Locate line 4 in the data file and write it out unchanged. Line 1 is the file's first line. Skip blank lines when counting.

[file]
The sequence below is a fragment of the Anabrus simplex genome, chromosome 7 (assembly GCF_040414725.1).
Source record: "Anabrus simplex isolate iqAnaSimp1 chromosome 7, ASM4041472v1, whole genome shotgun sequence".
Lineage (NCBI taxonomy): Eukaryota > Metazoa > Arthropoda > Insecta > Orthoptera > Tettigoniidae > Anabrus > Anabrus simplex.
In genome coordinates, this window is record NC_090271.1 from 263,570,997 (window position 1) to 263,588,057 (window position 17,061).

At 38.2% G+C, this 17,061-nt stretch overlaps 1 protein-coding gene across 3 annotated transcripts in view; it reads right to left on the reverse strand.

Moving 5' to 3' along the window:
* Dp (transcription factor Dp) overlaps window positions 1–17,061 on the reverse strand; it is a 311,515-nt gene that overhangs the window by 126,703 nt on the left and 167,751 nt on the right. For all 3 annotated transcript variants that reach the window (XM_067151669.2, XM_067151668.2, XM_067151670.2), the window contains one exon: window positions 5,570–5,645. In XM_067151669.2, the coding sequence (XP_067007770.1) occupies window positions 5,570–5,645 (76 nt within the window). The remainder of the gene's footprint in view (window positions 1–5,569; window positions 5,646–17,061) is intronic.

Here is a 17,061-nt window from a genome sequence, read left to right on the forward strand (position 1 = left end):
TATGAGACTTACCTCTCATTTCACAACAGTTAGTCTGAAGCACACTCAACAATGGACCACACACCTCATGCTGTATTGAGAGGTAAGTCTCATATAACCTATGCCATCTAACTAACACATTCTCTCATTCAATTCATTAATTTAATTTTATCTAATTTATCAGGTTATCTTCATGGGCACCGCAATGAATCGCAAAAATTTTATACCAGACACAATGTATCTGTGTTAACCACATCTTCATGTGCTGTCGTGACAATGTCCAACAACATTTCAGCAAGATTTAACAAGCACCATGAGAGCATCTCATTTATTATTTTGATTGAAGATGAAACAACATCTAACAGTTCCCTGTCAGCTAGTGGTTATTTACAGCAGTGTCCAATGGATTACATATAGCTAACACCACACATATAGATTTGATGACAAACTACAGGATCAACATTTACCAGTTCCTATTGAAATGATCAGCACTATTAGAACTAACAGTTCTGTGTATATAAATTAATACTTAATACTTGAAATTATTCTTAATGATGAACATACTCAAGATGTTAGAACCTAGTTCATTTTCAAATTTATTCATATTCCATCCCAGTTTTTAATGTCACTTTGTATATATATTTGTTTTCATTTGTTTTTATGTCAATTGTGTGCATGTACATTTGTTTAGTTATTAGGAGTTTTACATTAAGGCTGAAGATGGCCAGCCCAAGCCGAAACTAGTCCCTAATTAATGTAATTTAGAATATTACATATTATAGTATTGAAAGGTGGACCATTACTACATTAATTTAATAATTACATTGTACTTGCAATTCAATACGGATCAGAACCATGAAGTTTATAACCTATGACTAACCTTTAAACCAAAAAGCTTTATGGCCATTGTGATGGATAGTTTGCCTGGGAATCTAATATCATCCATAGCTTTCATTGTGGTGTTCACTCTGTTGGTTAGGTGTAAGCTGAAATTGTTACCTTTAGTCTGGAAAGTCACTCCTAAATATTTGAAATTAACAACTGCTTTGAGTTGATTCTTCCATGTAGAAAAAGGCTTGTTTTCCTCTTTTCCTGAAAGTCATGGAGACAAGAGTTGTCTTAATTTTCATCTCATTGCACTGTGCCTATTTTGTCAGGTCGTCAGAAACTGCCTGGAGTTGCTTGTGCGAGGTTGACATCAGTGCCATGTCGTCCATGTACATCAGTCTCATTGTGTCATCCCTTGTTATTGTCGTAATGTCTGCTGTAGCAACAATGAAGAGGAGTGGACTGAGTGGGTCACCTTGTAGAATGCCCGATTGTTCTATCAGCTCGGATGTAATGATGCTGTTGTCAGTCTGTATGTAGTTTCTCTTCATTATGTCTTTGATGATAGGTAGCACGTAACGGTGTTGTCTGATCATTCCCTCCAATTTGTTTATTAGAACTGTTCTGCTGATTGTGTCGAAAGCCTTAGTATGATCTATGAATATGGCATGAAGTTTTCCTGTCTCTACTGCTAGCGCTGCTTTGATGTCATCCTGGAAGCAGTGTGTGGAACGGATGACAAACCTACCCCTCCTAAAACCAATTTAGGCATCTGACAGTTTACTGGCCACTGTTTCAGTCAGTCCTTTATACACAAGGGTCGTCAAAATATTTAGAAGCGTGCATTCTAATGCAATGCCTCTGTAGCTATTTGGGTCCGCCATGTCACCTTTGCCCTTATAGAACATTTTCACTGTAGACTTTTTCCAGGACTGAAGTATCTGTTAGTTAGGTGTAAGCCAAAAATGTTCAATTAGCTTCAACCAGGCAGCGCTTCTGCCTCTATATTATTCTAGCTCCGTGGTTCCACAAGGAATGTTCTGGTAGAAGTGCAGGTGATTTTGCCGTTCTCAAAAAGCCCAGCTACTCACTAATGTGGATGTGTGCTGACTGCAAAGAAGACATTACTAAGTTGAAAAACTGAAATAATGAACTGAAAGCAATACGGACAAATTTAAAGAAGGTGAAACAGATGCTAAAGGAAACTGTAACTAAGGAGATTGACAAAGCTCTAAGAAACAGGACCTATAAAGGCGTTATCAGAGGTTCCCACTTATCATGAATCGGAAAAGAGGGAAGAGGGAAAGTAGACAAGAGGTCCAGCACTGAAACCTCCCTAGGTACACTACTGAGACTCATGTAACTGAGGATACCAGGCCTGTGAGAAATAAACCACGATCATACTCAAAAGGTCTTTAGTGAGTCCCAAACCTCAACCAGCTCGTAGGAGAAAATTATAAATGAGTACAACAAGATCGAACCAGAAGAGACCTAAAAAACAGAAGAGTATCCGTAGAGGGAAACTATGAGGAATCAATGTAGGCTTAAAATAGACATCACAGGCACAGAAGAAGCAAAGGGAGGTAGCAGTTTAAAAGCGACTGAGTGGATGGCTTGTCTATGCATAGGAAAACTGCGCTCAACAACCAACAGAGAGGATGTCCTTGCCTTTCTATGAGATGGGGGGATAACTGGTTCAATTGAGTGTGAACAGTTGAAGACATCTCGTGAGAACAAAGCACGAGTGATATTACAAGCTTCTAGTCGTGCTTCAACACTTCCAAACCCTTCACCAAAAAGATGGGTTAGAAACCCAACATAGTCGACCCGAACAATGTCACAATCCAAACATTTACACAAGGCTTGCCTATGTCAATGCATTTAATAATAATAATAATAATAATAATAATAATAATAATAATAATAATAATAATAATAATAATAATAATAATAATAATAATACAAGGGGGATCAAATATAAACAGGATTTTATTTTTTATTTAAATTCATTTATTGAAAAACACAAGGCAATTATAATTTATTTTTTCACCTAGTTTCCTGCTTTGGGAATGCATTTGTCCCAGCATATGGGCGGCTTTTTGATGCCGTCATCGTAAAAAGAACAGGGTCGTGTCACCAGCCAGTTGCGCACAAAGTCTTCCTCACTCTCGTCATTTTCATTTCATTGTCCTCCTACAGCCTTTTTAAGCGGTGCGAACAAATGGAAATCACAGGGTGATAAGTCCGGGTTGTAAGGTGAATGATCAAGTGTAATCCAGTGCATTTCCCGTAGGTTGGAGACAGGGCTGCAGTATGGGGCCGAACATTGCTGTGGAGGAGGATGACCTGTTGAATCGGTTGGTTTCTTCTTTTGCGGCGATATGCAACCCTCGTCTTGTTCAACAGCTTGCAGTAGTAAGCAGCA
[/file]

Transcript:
In genome coordinates, this window is record NC_090271.1 from 263,570,997 (window position 1) to 263,588,057 (window position 17,061).